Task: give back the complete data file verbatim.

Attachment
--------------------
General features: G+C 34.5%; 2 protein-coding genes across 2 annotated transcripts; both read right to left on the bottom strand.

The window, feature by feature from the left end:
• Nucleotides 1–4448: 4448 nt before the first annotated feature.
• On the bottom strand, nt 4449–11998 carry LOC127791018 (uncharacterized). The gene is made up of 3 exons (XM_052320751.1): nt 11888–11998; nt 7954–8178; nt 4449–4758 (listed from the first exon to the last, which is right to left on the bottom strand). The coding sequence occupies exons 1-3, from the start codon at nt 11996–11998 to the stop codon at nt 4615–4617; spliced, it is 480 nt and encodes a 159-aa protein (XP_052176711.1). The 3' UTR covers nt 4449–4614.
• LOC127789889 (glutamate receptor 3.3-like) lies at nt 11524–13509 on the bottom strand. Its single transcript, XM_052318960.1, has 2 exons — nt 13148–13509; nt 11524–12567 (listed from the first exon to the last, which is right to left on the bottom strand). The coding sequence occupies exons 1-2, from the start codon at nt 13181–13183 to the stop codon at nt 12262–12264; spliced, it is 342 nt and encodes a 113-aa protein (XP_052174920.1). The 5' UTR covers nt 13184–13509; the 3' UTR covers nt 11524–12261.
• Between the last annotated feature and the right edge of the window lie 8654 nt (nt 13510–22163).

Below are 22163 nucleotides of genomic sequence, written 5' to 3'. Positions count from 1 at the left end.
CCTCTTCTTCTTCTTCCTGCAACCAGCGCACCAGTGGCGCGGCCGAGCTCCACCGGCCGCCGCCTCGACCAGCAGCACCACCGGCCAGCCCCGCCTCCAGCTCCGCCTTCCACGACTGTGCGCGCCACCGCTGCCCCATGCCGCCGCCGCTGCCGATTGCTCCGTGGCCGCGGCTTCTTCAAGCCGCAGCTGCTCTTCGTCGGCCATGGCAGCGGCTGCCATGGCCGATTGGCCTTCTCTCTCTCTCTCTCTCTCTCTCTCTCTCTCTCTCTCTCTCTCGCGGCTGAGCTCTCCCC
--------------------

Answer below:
General features: G+C 34.5%; 2 protein-coding genes across 2 annotated transcripts; both read right to left on the bottom strand.

The window, feature by feature from the left end:
• Nucleotides 1–4448: 4448 nt before the first annotated feature.
• On the bottom strand, nt 4449–11998 carry LOC127791018 (uncharacterized). The gene is made up of 3 exons (XM_052320751.1): nt 11888–11998; nt 7954–8178; nt 4449–4758 (listed from the first exon to the last, which is right to left on the bottom strand). The coding sequence occupies exons 1-3, from the start codon at nt 11996–11998 to the stop codon at nt 4615–4617; spliced, it is 480 nt and encodes a 159-aa protein (XP_052176711.1). The 3' UTR covers nt 4449–4614.
• LOC127789889 (glutamate receptor 3.3-like) lies at nt 11524–13509 on the bottom strand. Its single transcript, XM_052318960.1, has 2 exons — nt 13148–13509; nt 11524–12567 (listed from the first exon to the last, which is right to left on the bottom strand). The coding sequence occupies exons 1-2, from the start codon at nt 13181–13183 to the stop codon at nt 12262–12264; spliced, it is 342 nt and encodes a 113-aa protein (XP_052174920.1). The 5' UTR covers nt 13184–13509; the 3' UTR covers nt 11524–12261.
• Between the last annotated feature and the right edge of the window lie 8654 nt (nt 13510–22163).

Below are 22163 nucleotides of genomic sequence, written 5' to 3'. Positions count from 1 at the left end.
CCTCTTCTTCTTCTTCCTGCAACCAGCGCACCAGTGGCGCGGCCGAGCTCCACCGGCCGCCGCCTCGACCAGCAGCACCACCGGCCAGCCCCGCCTCCAGCTCCGCCTTCCACGACTGTGCGCGCCACCGCTGCCCCATGCCGCCGCCGCTGCCGATTGCTCCGTGGCCGCGGCTTCTTCAAGCCGCAGCTGCTCTTCGTCGGCCATGGCAGCGGCTGCCATGGCCGATTGGCCTTCTCTCTCTCTCTCTCTCTCTCTCTCTCTCTCTCTCTCTCTCTCGCGGCTGAGCTCTCCCC